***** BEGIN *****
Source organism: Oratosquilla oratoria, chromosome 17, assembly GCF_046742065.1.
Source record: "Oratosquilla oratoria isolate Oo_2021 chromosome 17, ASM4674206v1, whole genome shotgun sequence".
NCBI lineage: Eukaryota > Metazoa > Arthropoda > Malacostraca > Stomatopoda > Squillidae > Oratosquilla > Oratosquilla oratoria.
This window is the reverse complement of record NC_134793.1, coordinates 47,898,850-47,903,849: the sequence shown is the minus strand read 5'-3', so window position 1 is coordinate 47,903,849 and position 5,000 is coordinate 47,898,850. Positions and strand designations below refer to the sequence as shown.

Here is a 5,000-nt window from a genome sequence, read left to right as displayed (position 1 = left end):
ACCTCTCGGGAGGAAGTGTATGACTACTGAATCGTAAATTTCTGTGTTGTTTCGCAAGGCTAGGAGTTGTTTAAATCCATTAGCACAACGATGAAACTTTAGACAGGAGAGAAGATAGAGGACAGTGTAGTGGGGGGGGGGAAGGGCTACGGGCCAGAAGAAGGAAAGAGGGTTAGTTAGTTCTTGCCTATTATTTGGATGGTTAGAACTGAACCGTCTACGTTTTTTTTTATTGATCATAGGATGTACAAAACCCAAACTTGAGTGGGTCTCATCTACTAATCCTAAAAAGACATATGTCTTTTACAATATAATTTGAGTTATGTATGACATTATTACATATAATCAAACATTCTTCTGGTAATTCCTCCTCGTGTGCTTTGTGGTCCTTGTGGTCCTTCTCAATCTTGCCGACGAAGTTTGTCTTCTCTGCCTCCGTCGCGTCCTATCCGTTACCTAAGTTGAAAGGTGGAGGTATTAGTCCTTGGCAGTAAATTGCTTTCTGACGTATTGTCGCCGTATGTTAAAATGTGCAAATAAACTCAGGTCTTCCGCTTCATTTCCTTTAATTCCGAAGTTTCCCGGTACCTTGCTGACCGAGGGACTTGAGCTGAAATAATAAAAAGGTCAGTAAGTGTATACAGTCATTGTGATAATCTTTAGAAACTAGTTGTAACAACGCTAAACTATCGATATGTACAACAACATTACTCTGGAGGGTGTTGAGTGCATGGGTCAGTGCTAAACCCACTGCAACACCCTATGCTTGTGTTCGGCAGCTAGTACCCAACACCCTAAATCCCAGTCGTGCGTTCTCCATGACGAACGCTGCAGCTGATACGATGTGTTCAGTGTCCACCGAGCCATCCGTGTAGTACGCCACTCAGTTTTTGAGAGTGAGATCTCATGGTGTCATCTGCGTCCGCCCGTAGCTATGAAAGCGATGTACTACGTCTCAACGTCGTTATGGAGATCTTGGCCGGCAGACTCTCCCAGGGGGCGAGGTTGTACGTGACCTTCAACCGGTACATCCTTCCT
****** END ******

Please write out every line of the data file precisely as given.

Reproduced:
Source organism: Oratosquilla oratoria, chromosome 17, assembly GCF_046742065.1.
Source record: "Oratosquilla oratoria isolate Oo_2021 chromosome 17, ASM4674206v1, whole genome shotgun sequence".
NCBI lineage: Eukaryota > Metazoa > Arthropoda > Malacostraca > Stomatopoda > Squillidae > Oratosquilla > Oratosquilla oratoria.
This window is the reverse complement of record NC_134793.1, coordinates 47,898,850-47,903,849: the sequence shown is the minus strand read 5'-3', so window position 1 is coordinate 47,903,849 and position 5,000 is coordinate 47,898,850. Positions and strand designations below refer to the sequence as shown.

Here is a 5,000-nt window from a genome sequence, read left to right as displayed (position 1 = left end):
ACCTCTCGGGAGGAAGTGTATGACTACTGAATCGTAAATTTCTGTGTTGTTTCGCAAGGCTAGGAGTTGTTTAAATCCATTAGCACAACGATGAAACTTTAGACAGGAGAGAAGATAGAGGACAGTGTAGTGGGGGGGGGGAAGGGCTACGGGCCAGAAGAAGGAAAGAGGGTTAGTTAGTTCTTGCCTATTATTTGGATGGTTAGAACTGAACCGTCTACGTTTTTTTTTATTGATCATAGGATGTACAAAACCCAAACTTGAGTGGGTCTCATCTACTAATCCTAAAAAGACATATGTCTTTTACAATATAATTTGAGTTATGTATGACATTATTACATATAATCAAACATTCTTCTGGTAATTCCTCCTCGTGTGCTTTGTGGTCCTTGTGGTCCTTCTCAATCTTGCCGACGAAGTTTGTCTTCTCTGCCTCCGTCGCGTCCTATCCGTTACCTAAGTTGAAAGGTGGAGGTATTAGTCCTTGGCAGTAAATTGCTTTCTGACGTATTGTCGCCGTATGTTAAAATGTGCAAATAAACTCAGGTCTTCCGCTTCATTTCCTTTAATTCCGAAGTTTCCCGGTACCTTGCTGACCGAGGGACTTGAGCTGAAATAATAAAAAGGTCAGTAAGTGTATACAGTCATTGTGATAATCTTTAGAAACTAGTTGTAACAACGCTAAACTATCGATATGTACAACAACATTACTCTGGAGGGTGTTGAGTGCATGGGTCAGTGCTAAACCCACTGCAACACCCTATGCTTGTGTTCGGCAGCTAGTACCCAACACCCTAAATCCCAGTCGTGCGTTCTCCATGACGAACGCTGCAGCTGATACGATGTGTTCAGTGTCCACCGAGCCATCCGTGTAGTACGCCACTCAGTTTTTGAGAGTGAGATCTCATGGTGTCATCTGCGTCCGCCCGTAGCTATGAAAGCGATGTACTACGTCTCAACGTCGTTATGGAGATCTTGGCCGGCAGACTCTCCCAGGGGGCGAGGTTGTACGTGACCTTCAACCGGTACATCCTTCCT